I saw a few days ago a video that cracked me up for a couple of days. It was this Arab man calling from his room at a Intercontinental hotel to guest services.
The man did not know how to express that he had a mouse in his bedroom. So, he proceeded to ask the worker if he knew who Ben & Jerry are. When the worker said he did, he said "well, Jerry is in my room." Take a look on the video clicking here.
While the video may not be a genuine one, it represents a message hard for local, monolingual people to read through, but easy for language learners like me to relate to.
I thought then of a story many years ago, when I moved to Centre County. I had just landed from a foreign service position in Miami to be a stay home mom. As I have always found great pleasure in cooking, I wanted to impress my new family with a homemade bread. So, I got a book and read through the recipe. I had all the ingredients in my pantry but one.
I drove to the Weiss close to my home and walked around for an hour before a young worker approached me and inquired what was I looking for. When I told him the name of the ingredient in my latino pronunciation, he asked me to let him read the name of the ingredient. I showed him the book and his face told me something was wrong.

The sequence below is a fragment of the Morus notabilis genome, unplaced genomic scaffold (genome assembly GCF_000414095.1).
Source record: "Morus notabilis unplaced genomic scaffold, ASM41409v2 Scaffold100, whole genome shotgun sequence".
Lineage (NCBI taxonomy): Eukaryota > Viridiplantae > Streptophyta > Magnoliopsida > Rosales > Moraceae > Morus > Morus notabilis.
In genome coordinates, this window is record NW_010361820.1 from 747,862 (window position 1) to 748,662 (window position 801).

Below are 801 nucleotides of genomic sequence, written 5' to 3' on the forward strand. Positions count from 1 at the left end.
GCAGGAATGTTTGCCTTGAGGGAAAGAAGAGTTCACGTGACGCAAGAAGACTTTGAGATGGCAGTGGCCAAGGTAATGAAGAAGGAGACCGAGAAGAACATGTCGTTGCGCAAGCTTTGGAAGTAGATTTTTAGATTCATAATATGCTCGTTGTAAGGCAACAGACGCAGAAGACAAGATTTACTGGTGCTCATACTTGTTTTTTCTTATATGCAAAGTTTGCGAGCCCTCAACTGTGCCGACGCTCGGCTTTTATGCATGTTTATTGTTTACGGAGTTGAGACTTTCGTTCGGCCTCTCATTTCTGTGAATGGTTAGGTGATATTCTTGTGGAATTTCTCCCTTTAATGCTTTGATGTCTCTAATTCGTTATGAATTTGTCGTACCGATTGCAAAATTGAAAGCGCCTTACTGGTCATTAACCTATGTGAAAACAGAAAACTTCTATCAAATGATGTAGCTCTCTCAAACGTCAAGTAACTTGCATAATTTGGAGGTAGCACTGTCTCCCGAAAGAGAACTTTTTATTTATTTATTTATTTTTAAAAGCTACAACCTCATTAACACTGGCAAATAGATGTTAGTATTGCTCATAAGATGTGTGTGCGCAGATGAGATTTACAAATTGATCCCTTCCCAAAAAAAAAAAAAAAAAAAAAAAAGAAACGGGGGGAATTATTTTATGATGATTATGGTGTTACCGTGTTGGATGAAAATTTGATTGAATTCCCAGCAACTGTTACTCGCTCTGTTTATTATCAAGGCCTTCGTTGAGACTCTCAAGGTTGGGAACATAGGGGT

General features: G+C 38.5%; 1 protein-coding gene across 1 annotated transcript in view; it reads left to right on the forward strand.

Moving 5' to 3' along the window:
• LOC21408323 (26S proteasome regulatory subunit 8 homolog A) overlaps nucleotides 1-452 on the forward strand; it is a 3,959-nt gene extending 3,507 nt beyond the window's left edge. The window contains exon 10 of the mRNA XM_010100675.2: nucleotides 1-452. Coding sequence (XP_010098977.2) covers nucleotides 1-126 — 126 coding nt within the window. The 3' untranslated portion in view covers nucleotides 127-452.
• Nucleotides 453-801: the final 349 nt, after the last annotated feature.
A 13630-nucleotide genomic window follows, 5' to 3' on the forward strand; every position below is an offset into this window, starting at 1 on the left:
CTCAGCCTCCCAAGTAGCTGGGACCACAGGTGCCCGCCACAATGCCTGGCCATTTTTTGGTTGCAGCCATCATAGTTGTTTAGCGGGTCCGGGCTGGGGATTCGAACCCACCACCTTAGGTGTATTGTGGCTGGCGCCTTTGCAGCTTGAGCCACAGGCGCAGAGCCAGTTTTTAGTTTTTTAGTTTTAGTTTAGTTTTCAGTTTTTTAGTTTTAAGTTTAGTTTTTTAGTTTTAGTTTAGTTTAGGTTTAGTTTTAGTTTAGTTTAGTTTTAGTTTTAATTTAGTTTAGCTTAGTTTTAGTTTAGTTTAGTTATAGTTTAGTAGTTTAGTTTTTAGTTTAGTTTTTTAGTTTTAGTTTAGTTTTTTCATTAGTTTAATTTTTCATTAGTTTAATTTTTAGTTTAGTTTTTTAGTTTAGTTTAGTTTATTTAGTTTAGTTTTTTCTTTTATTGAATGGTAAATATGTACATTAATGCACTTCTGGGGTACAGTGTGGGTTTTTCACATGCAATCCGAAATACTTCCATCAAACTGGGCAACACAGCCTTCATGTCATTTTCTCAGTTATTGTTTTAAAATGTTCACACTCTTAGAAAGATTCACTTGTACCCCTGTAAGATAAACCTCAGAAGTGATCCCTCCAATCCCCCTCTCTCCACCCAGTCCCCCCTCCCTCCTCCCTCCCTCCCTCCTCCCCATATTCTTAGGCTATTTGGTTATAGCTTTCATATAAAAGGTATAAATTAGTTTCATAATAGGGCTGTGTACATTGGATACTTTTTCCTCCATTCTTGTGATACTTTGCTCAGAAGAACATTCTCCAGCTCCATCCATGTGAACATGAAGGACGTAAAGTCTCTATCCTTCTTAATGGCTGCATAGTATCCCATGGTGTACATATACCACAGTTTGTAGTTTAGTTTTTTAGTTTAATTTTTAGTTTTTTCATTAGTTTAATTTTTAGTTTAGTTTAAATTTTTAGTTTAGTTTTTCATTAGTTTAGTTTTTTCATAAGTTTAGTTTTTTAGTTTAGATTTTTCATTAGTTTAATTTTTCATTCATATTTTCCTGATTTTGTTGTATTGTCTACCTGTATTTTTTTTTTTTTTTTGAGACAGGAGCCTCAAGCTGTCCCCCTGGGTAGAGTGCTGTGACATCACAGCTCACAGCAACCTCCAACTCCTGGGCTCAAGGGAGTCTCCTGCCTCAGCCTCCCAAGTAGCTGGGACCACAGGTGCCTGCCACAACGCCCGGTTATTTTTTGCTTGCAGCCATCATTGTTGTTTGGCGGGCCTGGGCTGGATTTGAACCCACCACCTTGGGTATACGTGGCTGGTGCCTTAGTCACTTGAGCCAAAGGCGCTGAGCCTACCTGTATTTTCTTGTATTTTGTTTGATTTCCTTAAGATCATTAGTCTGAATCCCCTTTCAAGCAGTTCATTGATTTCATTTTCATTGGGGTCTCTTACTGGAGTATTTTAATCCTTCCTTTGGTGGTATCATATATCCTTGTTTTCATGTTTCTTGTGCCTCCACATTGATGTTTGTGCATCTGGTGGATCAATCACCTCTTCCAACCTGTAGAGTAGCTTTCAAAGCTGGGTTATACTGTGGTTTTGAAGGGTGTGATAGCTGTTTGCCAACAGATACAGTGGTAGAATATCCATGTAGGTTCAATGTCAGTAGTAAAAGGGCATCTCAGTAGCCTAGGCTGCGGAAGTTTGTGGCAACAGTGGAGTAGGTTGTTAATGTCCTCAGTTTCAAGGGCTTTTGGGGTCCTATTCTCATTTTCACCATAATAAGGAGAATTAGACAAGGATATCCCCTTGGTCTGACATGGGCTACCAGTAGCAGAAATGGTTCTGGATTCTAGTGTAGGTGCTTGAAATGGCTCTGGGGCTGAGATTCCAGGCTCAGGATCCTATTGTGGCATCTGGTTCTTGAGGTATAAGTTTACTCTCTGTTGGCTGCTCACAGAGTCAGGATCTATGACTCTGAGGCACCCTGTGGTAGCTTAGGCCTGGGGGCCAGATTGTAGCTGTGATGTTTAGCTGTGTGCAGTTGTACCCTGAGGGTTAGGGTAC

He could not modulate a word, he did not laugh but he was certainly uncomfortable as to how to explain this foreigner that "lukywarn water" is just tepid water.
Think of a time that you were learning a language and you got embarrassed. If you have no stories to share, I invite you to be pleasant and tolerant to your friends who have limited English. The American dream to me represented always my ability to challenge myself into a new language. With its pros and cons, I make myself understood today in two languages. Give the chance to others to improve their skills through your support. And please share a story below, whether yours or someone else's.
Follow my journey on Instagram: @skamerow as I am preparing my luggage to visit my aunts in Colombia.